Topological protection of the dark valley Hall edge soliton. Isosurface intensity plot illustrating propagation of the dark valley Hall edge soliton along triangular domain wall, with the two white stripes corresponding to dark solitons. Field modulus distributions at different distances are also shown in the top five panels. Solitons corresponds to k

y
 = −0.3K and b
nl = 0.0014.

Figure 5:

Topological protection of the dark valley Hall edge soliton. Isosurface intensity plot illustrating propagation of the dark valley Hall edge soliton along triangular domain wall, with the two white stripes corresponding to dark solitons. Field modulus distributions at different distances are also shown in the top five panels. Solitons corresponds to k y  = −0.3K and b nl = 0.0014.

2.5 Repulsive interaction of valley Hall edge solitons

The possibility to nest several dark valley Hall solitons in the same edge state opens a unique opportunity to study their interactions in a topological insulator. The strength of such interactions is expected to depend on the initial separation between dark solitons, hence to study them we used the following envelope function at z = 0: A z = 0 = b nl / χ 1 / 2 tanh b nl / b 1 / 2 y 1 tanh b nl / b 1 / 2 y 2 where coordinates of soliton centers are y 1 = y Δ / 2 , y 2 = y + Δ / 2 , and Δ describes initial soliton separation. We found that interactions between topological dark solitons are repulsive and lead to increasing separation between them along the edge. This means that such solitons that initially move along the y-axis with equal velocities v s  = −b′ will acquire different asymptotic velocities (when separation becomes so large, that their interaction is negligible) that should depart from the group velocity v s of the linear edge state, in which dark solitons are nested. To calculate asymptotic velocities of the dark solitons we traced the positions of two minima in projection c of the total field on Bloch wave ϕ k up to sufficiently long distance z ∼ 4000. This allowed us to calculate these velocities as a function of initial separation Δ, as shown in Figure 6(a). The red curve in this plot corresponds to dark soliton initially located at y = + Δ / 2 that accelerates after the interaction, while the blue curve corresponds to soliton initially located at y = Δ / 2 that slows down. The dashed line indicates the velocity v s  ≈ 0.6396 of a single dark soliton. Clearly, smaller separation leading to stronger interaction produces larger velocity difference, while for large enough separations two solitons do not feel each other and their velocities approach that of the isolated state.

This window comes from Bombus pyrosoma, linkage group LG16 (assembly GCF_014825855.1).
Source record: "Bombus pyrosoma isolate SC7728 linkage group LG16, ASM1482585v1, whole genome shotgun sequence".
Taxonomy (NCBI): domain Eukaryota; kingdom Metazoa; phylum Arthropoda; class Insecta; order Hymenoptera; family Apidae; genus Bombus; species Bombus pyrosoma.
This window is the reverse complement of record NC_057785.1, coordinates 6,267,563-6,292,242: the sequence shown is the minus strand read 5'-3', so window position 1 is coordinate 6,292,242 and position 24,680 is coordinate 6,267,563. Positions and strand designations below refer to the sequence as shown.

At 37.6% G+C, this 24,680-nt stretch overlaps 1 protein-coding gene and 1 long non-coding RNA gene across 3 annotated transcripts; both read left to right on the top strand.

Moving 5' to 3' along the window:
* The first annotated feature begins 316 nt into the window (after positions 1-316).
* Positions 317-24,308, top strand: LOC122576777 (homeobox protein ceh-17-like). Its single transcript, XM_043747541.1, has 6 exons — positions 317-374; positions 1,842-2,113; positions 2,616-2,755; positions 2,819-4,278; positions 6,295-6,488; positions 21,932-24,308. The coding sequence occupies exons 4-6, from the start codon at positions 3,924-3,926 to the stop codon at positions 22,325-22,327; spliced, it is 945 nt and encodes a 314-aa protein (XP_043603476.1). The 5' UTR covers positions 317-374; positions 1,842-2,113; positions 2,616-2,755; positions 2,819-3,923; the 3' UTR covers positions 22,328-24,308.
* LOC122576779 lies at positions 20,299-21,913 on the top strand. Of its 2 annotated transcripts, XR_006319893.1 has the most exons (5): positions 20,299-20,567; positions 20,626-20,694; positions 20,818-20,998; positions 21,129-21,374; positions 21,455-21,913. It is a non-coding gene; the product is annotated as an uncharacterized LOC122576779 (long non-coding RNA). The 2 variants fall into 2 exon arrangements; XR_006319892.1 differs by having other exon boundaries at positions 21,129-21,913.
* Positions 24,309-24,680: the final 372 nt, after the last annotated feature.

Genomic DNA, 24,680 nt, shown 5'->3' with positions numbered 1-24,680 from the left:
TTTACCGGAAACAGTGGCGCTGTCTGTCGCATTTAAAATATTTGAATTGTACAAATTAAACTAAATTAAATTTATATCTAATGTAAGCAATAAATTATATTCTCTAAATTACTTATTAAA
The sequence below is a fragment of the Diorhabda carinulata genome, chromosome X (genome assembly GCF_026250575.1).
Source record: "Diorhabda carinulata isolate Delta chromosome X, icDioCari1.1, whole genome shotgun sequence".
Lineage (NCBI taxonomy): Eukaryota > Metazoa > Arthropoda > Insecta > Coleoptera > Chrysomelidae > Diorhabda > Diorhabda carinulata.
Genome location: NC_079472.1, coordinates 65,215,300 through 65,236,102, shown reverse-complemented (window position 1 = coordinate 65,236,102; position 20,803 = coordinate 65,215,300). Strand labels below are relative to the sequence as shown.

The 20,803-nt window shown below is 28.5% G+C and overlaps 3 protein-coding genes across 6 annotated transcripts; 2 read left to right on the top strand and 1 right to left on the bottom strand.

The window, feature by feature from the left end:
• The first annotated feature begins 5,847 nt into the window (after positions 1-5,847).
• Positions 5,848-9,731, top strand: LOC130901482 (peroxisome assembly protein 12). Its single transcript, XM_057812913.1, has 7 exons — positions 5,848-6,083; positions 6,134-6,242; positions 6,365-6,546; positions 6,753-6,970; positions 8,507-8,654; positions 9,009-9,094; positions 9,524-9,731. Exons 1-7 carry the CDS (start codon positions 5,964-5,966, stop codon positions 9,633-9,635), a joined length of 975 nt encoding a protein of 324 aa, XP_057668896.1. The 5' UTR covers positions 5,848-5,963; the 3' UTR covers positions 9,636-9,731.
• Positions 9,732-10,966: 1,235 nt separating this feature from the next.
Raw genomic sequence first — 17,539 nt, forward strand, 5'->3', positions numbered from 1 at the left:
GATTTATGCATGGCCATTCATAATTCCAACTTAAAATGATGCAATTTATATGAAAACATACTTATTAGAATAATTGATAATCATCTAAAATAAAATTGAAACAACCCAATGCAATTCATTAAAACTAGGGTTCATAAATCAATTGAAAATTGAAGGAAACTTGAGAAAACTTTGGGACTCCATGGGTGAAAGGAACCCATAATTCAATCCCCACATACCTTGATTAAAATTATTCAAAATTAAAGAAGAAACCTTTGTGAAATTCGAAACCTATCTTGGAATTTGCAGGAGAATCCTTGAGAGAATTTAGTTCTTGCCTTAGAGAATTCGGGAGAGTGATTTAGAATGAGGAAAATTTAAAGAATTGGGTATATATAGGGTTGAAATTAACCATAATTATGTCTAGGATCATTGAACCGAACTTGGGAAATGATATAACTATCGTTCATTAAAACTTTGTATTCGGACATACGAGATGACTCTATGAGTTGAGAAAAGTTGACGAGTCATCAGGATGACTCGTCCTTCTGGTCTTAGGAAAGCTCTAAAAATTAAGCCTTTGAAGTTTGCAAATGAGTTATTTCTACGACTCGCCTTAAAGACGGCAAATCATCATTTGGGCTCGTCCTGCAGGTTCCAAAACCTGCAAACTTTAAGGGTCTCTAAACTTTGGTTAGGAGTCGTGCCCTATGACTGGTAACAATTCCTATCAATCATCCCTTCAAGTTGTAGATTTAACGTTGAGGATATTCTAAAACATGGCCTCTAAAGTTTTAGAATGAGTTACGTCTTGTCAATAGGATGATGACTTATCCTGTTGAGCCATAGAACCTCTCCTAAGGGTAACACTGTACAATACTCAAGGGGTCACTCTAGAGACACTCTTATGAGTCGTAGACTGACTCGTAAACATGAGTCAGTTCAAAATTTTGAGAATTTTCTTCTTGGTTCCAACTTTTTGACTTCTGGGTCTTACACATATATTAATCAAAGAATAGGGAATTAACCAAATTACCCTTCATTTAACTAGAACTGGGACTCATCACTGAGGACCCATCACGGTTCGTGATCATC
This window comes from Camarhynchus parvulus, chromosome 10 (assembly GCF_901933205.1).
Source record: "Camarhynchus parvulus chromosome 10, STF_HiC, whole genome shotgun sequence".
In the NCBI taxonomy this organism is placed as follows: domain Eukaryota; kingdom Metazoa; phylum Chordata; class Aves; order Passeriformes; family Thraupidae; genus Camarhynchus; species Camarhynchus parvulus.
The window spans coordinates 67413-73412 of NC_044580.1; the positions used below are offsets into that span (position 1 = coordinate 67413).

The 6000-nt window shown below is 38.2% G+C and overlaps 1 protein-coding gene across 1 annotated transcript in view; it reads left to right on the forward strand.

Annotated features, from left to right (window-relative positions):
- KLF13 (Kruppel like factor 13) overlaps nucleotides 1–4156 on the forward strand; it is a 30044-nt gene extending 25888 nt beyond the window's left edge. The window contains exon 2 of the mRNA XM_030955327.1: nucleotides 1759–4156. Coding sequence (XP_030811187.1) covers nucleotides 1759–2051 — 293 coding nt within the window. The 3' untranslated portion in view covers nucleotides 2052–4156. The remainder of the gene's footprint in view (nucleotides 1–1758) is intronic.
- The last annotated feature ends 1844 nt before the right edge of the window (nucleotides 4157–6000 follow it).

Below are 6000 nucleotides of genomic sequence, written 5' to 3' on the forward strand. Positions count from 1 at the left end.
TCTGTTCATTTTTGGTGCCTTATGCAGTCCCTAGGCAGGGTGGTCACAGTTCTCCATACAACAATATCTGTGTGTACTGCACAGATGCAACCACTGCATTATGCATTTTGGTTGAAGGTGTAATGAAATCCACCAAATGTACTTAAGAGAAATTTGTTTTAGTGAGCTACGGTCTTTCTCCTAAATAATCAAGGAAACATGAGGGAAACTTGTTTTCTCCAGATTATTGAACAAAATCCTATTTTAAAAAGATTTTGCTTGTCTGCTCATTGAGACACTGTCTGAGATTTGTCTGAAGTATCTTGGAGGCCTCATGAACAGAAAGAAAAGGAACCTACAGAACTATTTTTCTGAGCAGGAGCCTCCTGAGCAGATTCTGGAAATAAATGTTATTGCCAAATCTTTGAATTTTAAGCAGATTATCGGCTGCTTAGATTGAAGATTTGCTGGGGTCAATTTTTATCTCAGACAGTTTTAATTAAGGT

Figure 6: 
Repulsive interaction of two dark valley Hall edge solitons.
(a) Asymptotic velocities of two interacting dark solitons versus initial separation Δ between them, based on Eq. (1). (b) Asymptotic velocities of two interacting one-dimensional dark solitons governed by the envelope Eq. (3). (c) Evolution of projections c with distance for initial separation of Δ = 25. (c) Projections c at z = 0 (red curve) and z = 4000 (blue curve).

Figure 6:

Repulsive interaction of two dark valley Hall edge solitons.